Your office has just set an appointment for a Deaf patient and now you need to arrange for an American Sign Language interpreter. If this is the first time your office has ever requested an American Sign Language interpreter, it might feel overwhelming, but there are easy ways to ensure you provide a qualified interpreter for your patient.
As with any professional service, there are varying degrees of qualified and there are important identifying qualities that can help you determine the right interpreter for your patient. A professional American Sign Language Interpreter will be nationally certified by the Registry Interpreters for the Deaf. By holding this certification, an interpreter adheres to a code of professional conduct, confidentiality, professionalism, and ethics that protects the integrity of the profession. Further, a qualified interpreter will have medical interpreting experience and training which aides tremendously in providing accurate interpretation for each patient.
When trying to locate a qualified interpreter, there are two potential options. The first is to hire an onsite interpreter through a local referral agency. A quick search on Google for an “American Sign Language referral agency” should yield at least one, if not several agencies, in your community. These agencies contract with dozens of interpreters and will help to determine the best interpreter for each patient while also arranging payment. When contacting an agency, it’s important to request a certified interpreter with medical interpreting experience. Scheduling an onsite interpreter often requires two weeks notice. If a patient needs an appointment sooner and the local agency is not able to schedule an interpreter on short notice, video remote interpreting is an effective alternative.
Video Remote Interpreting
Video remote interpreting (VRI) provides instant access to qualified interpreters via WiFi or broadband internet connection. There are dozens of VRI agencies nationwide that contract with interpreters from states across the country. As with the local referral agencies, it’s important to vet the VRI company and ensure they provide certified, medically experienced interpreters in addition to a few other technological safe guards to ensure a smooth experience for your office and patient. In a recent post, we covered how to select the best VRI company and provided checklist to make the process easier.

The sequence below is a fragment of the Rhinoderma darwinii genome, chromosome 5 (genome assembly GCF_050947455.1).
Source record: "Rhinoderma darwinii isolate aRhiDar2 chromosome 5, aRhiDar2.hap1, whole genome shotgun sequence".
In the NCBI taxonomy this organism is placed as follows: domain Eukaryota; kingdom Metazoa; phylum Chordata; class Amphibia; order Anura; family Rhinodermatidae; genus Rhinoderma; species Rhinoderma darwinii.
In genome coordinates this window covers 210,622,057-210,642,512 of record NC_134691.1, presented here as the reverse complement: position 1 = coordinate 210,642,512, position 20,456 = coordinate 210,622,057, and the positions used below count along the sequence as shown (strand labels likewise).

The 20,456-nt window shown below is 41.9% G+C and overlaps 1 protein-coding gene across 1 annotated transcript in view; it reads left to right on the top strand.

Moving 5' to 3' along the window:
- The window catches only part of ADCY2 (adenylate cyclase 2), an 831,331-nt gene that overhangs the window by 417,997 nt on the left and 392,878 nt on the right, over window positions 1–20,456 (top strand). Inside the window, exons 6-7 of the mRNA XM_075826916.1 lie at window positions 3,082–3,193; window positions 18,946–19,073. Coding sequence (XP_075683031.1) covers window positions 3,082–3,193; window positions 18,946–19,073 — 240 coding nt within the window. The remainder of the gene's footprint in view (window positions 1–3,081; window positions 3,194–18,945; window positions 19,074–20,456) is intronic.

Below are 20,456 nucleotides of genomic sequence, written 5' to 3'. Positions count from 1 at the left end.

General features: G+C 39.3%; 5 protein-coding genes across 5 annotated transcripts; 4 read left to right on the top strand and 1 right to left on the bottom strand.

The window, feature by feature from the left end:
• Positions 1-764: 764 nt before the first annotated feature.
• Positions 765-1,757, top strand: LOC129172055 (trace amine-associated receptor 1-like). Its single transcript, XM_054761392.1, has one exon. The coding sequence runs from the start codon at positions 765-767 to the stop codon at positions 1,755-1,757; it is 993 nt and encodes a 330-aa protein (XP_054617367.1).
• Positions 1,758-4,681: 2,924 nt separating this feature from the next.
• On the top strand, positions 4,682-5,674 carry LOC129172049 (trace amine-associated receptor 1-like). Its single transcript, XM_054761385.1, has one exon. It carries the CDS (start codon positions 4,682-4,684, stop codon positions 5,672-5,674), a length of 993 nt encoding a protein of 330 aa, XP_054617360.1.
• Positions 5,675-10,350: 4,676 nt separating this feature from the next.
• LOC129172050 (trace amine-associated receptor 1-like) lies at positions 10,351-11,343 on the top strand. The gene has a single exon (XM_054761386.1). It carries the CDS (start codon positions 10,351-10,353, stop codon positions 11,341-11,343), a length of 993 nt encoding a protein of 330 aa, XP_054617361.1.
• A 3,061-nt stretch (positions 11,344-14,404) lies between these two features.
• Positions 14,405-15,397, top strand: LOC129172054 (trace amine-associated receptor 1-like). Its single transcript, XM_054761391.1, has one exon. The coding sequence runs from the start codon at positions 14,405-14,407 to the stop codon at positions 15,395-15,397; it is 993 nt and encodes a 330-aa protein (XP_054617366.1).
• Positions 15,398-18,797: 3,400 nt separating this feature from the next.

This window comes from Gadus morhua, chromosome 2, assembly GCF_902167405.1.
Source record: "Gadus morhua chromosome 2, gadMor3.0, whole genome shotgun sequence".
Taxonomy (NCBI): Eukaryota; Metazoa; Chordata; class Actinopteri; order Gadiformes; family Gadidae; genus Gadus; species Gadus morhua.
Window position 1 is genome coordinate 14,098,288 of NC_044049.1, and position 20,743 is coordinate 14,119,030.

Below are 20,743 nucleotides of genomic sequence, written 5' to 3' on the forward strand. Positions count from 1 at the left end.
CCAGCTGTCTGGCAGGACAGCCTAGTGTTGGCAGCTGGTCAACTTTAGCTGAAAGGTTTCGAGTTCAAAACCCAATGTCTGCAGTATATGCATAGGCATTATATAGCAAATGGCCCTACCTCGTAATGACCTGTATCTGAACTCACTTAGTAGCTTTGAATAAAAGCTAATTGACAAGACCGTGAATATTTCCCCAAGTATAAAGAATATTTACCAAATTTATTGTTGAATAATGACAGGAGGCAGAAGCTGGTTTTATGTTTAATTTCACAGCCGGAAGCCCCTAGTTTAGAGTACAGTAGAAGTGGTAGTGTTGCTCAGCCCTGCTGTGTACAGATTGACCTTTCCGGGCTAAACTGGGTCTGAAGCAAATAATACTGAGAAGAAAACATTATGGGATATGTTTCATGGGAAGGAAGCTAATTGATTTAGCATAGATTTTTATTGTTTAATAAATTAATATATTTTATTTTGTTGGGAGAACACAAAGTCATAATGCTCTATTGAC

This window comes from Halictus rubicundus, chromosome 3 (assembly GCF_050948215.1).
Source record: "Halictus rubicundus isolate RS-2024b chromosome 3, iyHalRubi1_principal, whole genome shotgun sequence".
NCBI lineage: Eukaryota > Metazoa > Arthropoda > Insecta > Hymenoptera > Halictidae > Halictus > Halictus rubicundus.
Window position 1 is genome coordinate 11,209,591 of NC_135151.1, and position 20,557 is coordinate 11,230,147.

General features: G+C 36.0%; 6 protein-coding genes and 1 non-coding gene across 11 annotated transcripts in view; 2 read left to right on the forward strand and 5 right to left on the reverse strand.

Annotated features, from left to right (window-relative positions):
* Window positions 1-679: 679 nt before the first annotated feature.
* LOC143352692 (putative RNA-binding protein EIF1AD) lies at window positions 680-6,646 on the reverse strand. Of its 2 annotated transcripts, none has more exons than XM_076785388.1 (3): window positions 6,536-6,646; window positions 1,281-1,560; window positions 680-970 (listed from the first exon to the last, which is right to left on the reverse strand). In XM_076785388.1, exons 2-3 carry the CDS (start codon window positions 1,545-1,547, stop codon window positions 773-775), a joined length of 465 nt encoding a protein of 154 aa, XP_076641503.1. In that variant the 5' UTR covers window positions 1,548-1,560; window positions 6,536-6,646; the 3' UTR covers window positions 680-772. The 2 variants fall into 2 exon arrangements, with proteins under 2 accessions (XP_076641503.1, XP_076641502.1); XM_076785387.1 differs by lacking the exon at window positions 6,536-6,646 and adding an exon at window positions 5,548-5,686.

How To Decide
By having access to interpreters, locally or via video, it might be hard to know which option is the best for your office and your patients. If your patient is Deaf-Blind/ has low vision, has limited mobility, is scheduled for an appointment with a team of providers at once, or is being seen for a traumatic incident, an onsite interpreter is ideal. However, if the appointment doesn’t fit into any of those circumstances, VRI is a suitable option. We created a decision tree for providers to reference when trying to determine the best route.
Often times a Deaf patient will attend an appointment with a hearing family member or friend. While it might seem like the easiest option to refer to the family member or friend to provide the interpreting services, it’s important to remember the patient’s rights under the Americans with Disabilities Act and the responsibilities of the provider to arrange for interpreting services. Just as we want doctors to provide the best possible medical advice and care, we want professional interpreters to provide access to effective communication and enable families and friends of patients to offer support and encouragement.
Working with Deaf patients may take a few extra steps prior to the appointment but once you’ve gotten your feet wet with arranging interpreting services, it will become second nature. Most importantly, Deaf patients will be grateful for your diligence in securing the best interpreters for them at each appointment. This gives them the freedom to focus on their health and not on how they are going to effectively communicate with their medical provider.